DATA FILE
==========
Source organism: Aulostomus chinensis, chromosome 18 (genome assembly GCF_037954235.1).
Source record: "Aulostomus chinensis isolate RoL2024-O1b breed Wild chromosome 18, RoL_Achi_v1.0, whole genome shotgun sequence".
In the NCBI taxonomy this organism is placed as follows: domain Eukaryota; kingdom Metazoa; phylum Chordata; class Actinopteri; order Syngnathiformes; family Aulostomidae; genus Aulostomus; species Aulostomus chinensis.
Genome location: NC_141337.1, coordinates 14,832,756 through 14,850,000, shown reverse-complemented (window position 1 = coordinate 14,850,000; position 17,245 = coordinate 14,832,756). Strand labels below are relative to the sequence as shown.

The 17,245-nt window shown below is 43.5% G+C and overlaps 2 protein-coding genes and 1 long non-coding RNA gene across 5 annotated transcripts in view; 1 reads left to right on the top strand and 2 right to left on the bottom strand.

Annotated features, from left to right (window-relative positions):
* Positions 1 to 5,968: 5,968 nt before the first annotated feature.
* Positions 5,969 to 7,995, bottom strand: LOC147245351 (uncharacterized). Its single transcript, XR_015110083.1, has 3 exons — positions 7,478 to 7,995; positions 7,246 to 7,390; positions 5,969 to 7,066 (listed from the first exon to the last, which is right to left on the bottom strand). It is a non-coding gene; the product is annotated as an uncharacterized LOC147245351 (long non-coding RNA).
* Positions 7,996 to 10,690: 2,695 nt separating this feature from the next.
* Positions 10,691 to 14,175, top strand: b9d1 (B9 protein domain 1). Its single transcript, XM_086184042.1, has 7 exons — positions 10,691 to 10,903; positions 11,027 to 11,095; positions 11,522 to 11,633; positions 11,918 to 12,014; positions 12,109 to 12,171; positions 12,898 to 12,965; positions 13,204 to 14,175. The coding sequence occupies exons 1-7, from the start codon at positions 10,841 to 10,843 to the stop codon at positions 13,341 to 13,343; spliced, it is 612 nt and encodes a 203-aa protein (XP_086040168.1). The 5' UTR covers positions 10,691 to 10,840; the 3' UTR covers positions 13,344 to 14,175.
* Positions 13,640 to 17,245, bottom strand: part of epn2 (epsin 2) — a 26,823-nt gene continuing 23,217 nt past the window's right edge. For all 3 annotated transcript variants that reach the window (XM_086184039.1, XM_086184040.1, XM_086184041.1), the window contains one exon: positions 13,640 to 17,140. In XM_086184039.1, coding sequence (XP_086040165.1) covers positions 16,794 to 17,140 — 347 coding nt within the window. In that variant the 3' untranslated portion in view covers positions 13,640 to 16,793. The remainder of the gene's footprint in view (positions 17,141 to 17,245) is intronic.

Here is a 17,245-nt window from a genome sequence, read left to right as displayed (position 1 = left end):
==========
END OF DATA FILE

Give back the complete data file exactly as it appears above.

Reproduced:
Source organism: Aulostomus chinensis, chromosome 18 (genome assembly GCF_037954235.1).
Source record: "Aulostomus chinensis isolate RoL2024-O1b breed Wild chromosome 18, RoL_Achi_v1.0, whole genome shotgun sequence".
In the NCBI taxonomy this organism is placed as follows: domain Eukaryota; kingdom Metazoa; phylum Chordata; class Actinopteri; order Syngnathiformes; family Aulostomidae; genus Aulostomus; species Aulostomus chinensis.
Genome location: NC_141337.1, coordinates 14,832,756 through 14,850,000, shown reverse-complemented (window position 1 = coordinate 14,850,000; position 17,245 = coordinate 14,832,756). Strand labels below are relative to the sequence as shown.

The 17,245-nt window shown below is 43.5% G+C and overlaps 2 protein-coding genes and 1 long non-coding RNA gene across 5 annotated transcripts in view; 1 reads left to right on the top strand and 2 right to left on the bottom strand.

Annotated features, from left to right (window-relative positions):
* Positions 1 to 5,968: 5,968 nt before the first annotated feature.
* Positions 5,969 to 7,995, bottom strand: LOC147245351 (uncharacterized). Its single transcript, XR_015110083.1, has 3 exons — positions 7,478 to 7,995; positions 7,246 to 7,390; positions 5,969 to 7,066 (listed from the first exon to the last, which is right to left on the bottom strand). It is a non-coding gene; the product is annotated as an uncharacterized LOC147245351 (long non-coding RNA).
* Positions 7,996 to 10,690: 2,695 nt separating this feature from the next.
* Positions 10,691 to 14,175, top strand: b9d1 (B9 protein domain 1). Its single transcript, XM_086184042.1, has 7 exons — positions 10,691 to 10,903; positions 11,027 to 11,095; positions 11,522 to 11,633; positions 11,918 to 12,014; positions 12,109 to 12,171; positions 12,898 to 12,965; positions 13,204 to 14,175. The coding sequence occupies exons 1-7, from the start codon at positions 10,841 to 10,843 to the stop codon at positions 13,341 to 13,343; spliced, it is 612 nt and encodes a 203-aa protein (XP_086040168.1). The 5' UTR covers positions 10,691 to 10,840; the 3' UTR covers positions 13,344 to 14,175.
* Positions 13,640 to 17,245, bottom strand: part of epn2 (epsin 2) — a 26,823-nt gene continuing 23,217 nt past the window's right edge. For all 3 annotated transcript variants that reach the window (XM_086184039.1, XM_086184040.1, XM_086184041.1), the window contains one exon: positions 13,640 to 17,140. In XM_086184039.1, coding sequence (XP_086040165.1) covers positions 16,794 to 17,140 — 347 coding nt within the window. In that variant the 3' untranslated portion in view covers positions 13,640 to 16,793. The remainder of the gene's footprint in view (positions 17,141 to 17,245) is intronic.

Here is a 17,245-nt window from a genome sequence, read left to right as displayed (position 1 = left end):